Mobiles and Campaign Discovery

I like reading mobile marketing case studies (I think it's a side effect from all the EDGE radiation I have absorbed), and Bluetooth marketing for mobiles looks pretty difficult. Plus given what I have seen it provides little benefit over barcodes in some situations. If I have to get close enough to read instructions I could have scanned a barcode instead. Even someone unfamiliar with barcodes would probably have an easier time installing an application than configuring their Bluetooth.

Since many people are still a little unsure about Bluetooth marketing, voluntary opt-in is difficult to trigger gracefully. This is less difficult with other calls-to-action like SMS/Email, barcodes and RFID where interaction requires deliberate action, but the required action is so simple that a transaction can be completed before the impulse to participate subsides.

  • SMS keywords and "empty mail" (Japan's mobile email equivalent to SMS opt-in) require the user to transmit information from some media to their device. Somewhat inconvenient, but it definitely constitutes a voluntary opt-in.
  • 2D-barcodes require the user to activate their code reader and aim their device's camera at the barcode. The device them reads the information from the media itself. Since the user does very little to facilitate the transfer of information, it would take the same amount of time to input a page of text as it does a URL. It can also be used to trigger the other forms of opt-in such as SMS, empty-mail, web access, client application download, or even further instructions or special information about a campaign. It could contain all of these at once. Granted, these are best suited for print media. People can remember an short code/keyword long after the commercial is over or the magazine is lost, but barcodes demand immediate participation unless they can take it with them (say, on a business card). Still I think the act of scanning a code is engaging rather than tedious (like typing an SMS). You can even embed extra information like what publication the ad is running in or what region the magazine was shipped to, etc. Planned well you could gather some interesting demographics this way.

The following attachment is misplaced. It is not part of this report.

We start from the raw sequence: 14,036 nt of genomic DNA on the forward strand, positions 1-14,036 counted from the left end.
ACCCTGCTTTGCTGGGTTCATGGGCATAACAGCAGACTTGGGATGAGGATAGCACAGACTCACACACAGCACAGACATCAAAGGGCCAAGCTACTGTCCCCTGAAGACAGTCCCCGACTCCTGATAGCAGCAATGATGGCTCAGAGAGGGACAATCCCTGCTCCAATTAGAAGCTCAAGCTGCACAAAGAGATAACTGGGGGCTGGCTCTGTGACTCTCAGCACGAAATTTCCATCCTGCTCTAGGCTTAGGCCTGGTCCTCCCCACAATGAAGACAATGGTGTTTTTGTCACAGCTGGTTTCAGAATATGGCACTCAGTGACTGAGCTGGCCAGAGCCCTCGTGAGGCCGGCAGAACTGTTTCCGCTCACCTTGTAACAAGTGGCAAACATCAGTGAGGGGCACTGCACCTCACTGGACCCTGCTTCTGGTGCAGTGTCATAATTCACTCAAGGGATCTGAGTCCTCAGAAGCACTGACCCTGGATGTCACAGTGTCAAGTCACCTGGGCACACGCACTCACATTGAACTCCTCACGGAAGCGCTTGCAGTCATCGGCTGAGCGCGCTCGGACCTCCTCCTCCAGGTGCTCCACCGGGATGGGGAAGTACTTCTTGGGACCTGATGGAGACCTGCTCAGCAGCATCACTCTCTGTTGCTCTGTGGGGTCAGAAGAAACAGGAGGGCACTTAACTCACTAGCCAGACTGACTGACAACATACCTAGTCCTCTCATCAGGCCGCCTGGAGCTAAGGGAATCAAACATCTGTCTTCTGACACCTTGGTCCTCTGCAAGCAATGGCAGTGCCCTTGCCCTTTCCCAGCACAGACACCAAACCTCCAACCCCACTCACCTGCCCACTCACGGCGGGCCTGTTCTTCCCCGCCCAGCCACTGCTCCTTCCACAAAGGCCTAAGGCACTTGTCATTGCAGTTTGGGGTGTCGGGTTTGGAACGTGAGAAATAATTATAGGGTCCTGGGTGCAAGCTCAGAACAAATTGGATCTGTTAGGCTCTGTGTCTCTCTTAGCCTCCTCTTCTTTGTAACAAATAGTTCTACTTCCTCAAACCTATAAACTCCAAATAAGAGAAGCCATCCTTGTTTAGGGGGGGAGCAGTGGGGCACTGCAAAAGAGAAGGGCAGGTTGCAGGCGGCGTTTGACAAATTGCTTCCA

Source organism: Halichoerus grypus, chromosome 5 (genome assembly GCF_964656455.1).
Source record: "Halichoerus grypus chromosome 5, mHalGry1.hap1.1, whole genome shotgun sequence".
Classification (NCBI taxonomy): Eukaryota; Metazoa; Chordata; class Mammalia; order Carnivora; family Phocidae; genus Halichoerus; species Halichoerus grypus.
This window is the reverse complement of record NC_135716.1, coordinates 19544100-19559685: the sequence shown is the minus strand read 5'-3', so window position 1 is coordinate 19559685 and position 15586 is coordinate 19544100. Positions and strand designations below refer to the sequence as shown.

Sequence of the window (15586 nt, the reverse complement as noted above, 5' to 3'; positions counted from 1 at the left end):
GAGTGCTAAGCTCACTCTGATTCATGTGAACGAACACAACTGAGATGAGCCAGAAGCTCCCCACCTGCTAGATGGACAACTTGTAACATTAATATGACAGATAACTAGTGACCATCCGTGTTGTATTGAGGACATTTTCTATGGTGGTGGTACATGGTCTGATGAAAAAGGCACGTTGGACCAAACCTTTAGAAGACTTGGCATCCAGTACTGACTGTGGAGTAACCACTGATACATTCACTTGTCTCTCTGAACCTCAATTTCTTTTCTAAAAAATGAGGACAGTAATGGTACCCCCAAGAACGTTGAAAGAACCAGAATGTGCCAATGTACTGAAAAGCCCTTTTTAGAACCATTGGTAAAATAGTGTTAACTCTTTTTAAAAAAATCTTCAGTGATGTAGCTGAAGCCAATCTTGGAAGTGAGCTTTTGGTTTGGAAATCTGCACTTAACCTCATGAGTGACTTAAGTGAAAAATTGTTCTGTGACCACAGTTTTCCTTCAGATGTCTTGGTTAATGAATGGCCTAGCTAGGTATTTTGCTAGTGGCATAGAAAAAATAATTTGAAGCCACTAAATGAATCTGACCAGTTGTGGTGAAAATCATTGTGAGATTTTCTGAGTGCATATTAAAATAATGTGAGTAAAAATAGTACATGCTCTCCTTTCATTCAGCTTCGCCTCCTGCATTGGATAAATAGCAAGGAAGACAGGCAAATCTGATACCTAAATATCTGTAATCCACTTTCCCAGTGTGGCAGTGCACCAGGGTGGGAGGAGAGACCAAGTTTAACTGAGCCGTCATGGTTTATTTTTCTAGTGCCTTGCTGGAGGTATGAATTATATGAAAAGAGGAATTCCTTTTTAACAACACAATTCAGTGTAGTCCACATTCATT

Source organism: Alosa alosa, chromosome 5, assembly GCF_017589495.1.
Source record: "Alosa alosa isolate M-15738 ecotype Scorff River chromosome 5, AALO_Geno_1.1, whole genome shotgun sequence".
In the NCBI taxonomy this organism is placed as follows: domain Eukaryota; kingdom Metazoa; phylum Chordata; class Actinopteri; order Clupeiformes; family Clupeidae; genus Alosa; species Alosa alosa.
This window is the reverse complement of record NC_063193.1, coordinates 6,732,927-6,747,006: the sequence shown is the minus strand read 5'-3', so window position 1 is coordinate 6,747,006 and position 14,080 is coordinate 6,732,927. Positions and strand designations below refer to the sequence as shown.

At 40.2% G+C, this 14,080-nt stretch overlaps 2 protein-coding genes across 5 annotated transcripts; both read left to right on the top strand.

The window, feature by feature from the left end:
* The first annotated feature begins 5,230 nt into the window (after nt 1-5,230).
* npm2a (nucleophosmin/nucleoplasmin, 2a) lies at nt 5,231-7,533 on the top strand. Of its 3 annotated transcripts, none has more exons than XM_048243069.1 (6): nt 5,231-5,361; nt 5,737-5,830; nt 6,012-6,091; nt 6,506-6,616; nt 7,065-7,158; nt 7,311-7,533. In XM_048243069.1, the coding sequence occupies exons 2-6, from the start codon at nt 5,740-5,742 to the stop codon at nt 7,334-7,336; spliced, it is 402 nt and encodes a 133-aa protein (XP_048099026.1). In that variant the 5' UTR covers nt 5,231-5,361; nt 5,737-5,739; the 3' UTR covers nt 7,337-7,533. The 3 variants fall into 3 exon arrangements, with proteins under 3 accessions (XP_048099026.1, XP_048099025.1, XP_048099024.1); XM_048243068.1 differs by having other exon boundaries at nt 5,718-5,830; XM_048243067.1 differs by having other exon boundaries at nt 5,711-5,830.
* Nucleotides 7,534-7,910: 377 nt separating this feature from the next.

• With RFID the user must get their device deliberately close to an antenna. It is possible the use could trigger their chip accidentally, but I haven't seen this happen. RFID is a very nice blend of requiring deliberate participation while keeping the transfer mechanism super simple. "Come a little closer." The problem is that not so many devices are equipped with chips.
    Then again this is my relatively uninformed opinion.
  • Bluetooth is a little different from the others. Most of the time you are prompted to participate without initiating contact (walking or even riding your bike by a shop does not count as an opt-in). Other times you have to follow some instructions to make your device receptive to the campaign. Since many people are concerned about nasty-ware and Bluetooth security this may considered invasive and bothersome. Most of the time the mechanism is bigger than the message. All that work to get this image on my phone telling me to buy your product. If it had been an old-school print ad you might have found my way there in the time it took to get the message via Bluetooth.
"Biased"? I don't know what your talking about. Denso Banzai!

Since most phones have cameras and scanning applications are free and many, there is more of a hardware barrier to RFID than barcodes. Plus it is generally cheaper to place a print ad than a networked RFID station.

There is nothing wrong with SMS/Email opt-in, and as I mentioned barcodes can be used to facilitate these mechanisms in situations where it cannot replace them. For instance, you can scan a code and be presented with an SMS, recipient and message already filled in and ready to send. The same can be done with email. URL's, contact information, encrypted data (like on Japanese work visas), double-byte characters, control characters, and so on. Lots of possibilities, and I have a feeling that this will blow up in 2008 in Europe and the US. At least I hope so ;).

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